Tropical Storm Cristobal is expected to take shape this weekend, then impact the Atlantic beaches of the United States next week–even if the storm remains well offshore.
All interests along the U.S. eastern beaches, the Bahamas and Turks and Caicos islands should be keeping a close eye on the area of disturbed weather currently tracking northwest from Hispaniola.
On Sunday, this area will be in the vicinity of the southern Bahamas.
The development of a tropical depression or storm has failed to occur yet due to the obstacles of dusty air, disruptive wind shear and, more recently, interaction with the Caribbean Islands.
As conditions become more conducive, AccuWeather.com Tropical Weather Expert Dan Kottlowski expects Tropical Storm Cristobal to form later this weekend.
Regardless of when Cristobal takes shape, torrential downpours, gusty squalls and rough surf will continue to spread from Hispaniola and Puerto Rico to the Turks and Caicos and southern and central Bahamas this weekend. Some drenching showers and thunderstorms will even reach eastern Cuba.
“The downpours will raise the risk of flash flooding, road washouts and mudslides, but can also ease dry conditions on some of the islands,” stated AccuWeather.com Senior Meteorologist Alex Sosnowski.
Damaging winds will become an increasing concern over the Turks and Caicos and Bahamas as Cristobal takes shape.
Beyond the weekend, what should be Cristobal is expected to be near or north of the central Bahamas on Monday, then will track parallel to the U.S. Southeast coast through midweek.
The window will be open for the evolving Cristobal to become a very strong tropical storm or hurricane as it tracks over the warm waters off the Southeast coast.
A dip in the jet stream dropping southward along the east coast of the U.S. should draw Cristobal northward through early next week. However, it may not totally sweep it out to sea.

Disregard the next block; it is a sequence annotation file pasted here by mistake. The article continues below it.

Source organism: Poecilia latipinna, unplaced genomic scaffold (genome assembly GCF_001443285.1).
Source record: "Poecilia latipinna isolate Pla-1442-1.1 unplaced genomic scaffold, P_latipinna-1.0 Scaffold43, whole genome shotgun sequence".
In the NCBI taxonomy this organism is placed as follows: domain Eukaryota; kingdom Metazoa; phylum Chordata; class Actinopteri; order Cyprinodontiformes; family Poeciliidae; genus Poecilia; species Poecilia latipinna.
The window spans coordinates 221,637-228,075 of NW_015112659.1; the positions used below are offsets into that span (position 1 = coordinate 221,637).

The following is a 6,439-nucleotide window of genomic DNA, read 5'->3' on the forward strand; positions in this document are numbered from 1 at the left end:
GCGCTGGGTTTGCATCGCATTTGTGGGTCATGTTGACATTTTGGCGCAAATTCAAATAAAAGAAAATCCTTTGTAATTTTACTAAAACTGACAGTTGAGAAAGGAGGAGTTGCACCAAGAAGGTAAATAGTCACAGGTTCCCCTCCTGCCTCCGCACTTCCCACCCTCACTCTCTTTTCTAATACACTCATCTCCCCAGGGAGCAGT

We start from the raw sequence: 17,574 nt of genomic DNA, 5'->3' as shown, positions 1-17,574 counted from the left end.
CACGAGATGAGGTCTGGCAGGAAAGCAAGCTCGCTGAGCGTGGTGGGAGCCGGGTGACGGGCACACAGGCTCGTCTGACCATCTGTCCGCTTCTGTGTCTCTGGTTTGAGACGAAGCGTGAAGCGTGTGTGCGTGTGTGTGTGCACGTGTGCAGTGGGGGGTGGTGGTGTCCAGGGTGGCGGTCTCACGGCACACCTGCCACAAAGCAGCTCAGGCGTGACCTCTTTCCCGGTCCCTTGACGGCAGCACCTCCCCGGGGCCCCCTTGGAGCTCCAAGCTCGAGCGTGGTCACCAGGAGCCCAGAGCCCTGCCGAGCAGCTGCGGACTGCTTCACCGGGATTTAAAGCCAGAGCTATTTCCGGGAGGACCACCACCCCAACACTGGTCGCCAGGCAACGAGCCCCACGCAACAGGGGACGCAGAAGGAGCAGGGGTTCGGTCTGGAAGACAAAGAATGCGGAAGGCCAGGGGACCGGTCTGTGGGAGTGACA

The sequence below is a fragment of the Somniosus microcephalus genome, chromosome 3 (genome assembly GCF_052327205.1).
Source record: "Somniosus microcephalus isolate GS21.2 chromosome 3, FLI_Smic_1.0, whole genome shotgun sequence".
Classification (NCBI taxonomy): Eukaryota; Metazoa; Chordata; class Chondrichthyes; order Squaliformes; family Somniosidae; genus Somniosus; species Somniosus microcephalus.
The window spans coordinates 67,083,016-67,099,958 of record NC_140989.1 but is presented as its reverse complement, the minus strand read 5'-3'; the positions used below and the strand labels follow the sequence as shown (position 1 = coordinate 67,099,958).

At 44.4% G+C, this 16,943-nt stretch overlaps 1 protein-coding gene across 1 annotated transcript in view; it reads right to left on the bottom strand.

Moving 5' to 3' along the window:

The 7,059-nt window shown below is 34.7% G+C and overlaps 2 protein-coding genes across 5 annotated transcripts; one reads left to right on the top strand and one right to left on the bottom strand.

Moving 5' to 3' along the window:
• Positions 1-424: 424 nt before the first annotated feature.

Cristobal would then ride along the western periphery of the Atlantic ridge of high pressure, off the Southeast coast, at midweek before likely getting steered away from the U.S. later in the week. The same dip in the jet stream set to erase the impending surge of warmth in the Northeast should work to protect the Northeast from Cristobal.
How close Cristobal comes to the southeastern U.S. will depend on how far west the ridge builds. Current indications point toward the U.S. escaping a landfall, but the storm may come close enough for the outermost showers to graze the beaches.
“Even if a tropical storm or hurricane was to stay east of the east coast of the U.S., a strong system would generate swells that propagate outward that could reach the shoreline in the form of rough surf and strong rip currents during the last week of August,” warned Sosnowski.
Beachgoers and operators of small craft trying to get in one last vacation before summer comes to a close would be at risk for such hazardous seas at the Southeast beaches during the early and middle part of the new week.
The danger will spread to the Northeast beaches later in the week.
The latest forecast thinking puts Cristobal on a track north of Bermuda. However, the potential for the storm to take a quicker turn to the northeast and take aim at Bermuda continues to be monitored.
While the Atlantic is coming to life, the eastern Pacific remains very active. Out of the three current storms, Marie is set to become a major hurricane before the weekend comes to a close.